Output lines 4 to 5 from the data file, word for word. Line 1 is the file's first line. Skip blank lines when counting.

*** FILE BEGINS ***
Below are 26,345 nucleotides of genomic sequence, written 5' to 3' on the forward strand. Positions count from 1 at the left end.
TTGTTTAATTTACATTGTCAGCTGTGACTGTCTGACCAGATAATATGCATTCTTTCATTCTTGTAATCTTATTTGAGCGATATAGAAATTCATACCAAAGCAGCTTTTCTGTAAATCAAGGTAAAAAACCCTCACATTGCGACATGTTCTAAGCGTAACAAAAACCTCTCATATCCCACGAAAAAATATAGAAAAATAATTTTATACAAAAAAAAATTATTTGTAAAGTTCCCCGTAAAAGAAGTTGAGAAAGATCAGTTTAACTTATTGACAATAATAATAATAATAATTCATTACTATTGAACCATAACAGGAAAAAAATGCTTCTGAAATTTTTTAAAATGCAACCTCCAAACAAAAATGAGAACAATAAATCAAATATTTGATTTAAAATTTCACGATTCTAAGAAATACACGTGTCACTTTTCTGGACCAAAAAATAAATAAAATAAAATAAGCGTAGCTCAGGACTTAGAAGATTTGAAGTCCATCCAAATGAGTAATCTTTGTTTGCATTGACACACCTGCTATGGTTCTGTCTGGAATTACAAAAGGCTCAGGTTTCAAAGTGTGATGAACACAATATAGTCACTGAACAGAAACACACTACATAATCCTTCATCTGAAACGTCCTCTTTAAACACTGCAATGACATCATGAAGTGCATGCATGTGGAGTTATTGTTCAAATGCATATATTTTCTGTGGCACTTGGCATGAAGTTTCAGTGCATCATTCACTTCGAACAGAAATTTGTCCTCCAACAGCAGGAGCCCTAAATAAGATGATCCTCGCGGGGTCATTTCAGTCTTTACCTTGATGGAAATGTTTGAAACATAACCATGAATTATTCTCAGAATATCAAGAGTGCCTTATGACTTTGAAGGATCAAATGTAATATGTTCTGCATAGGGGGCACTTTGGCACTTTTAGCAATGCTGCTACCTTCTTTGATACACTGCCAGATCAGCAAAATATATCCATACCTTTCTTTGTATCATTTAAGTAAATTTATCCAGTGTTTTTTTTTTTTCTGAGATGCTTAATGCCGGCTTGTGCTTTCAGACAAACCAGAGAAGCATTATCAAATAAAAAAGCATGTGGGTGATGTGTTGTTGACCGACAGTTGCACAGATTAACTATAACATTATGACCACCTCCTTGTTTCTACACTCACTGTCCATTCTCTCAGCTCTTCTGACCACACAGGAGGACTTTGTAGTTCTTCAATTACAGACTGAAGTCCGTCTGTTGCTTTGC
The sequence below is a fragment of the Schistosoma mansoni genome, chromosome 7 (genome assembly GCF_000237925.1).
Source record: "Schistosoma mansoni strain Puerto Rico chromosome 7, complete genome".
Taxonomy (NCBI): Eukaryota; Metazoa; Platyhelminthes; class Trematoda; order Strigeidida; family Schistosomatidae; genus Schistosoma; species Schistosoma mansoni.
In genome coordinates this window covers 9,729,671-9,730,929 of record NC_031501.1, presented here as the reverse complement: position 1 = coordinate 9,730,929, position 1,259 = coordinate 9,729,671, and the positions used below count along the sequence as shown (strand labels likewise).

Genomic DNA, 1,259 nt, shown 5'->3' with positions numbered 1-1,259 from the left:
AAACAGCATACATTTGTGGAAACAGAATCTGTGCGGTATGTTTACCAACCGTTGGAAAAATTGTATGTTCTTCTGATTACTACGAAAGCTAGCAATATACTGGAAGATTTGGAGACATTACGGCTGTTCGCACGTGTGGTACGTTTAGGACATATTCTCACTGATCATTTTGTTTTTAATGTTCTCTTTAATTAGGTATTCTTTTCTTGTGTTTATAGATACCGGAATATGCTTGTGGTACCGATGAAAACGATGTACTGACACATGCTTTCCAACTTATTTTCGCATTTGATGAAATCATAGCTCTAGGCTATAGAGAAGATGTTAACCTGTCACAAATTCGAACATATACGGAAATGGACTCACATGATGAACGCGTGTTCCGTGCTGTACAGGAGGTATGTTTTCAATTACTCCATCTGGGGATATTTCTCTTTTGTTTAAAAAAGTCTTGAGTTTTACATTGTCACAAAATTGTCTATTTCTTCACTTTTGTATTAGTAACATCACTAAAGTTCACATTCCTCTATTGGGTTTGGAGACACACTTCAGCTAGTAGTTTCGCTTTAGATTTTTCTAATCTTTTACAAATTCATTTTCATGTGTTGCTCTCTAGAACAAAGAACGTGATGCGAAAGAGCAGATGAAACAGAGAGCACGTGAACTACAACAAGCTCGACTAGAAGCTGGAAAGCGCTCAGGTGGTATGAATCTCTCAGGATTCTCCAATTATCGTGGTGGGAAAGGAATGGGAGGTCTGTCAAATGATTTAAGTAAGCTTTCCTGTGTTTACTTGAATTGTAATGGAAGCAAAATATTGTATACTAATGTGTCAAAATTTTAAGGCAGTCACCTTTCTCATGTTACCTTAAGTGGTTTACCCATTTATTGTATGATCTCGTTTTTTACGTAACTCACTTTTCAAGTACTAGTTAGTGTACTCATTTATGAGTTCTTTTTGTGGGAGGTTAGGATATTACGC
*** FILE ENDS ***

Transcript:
Source record: "Schistosoma mansoni strain Puerto Rico chromosome 7, complete genome".
Taxonomy (NCBI): Eukaryota; Metazoa; Platyhelminthes; class Trematoda; order Strigeidida; family Schistosomatidae; genus Schistosoma; species Schistosoma mansoni.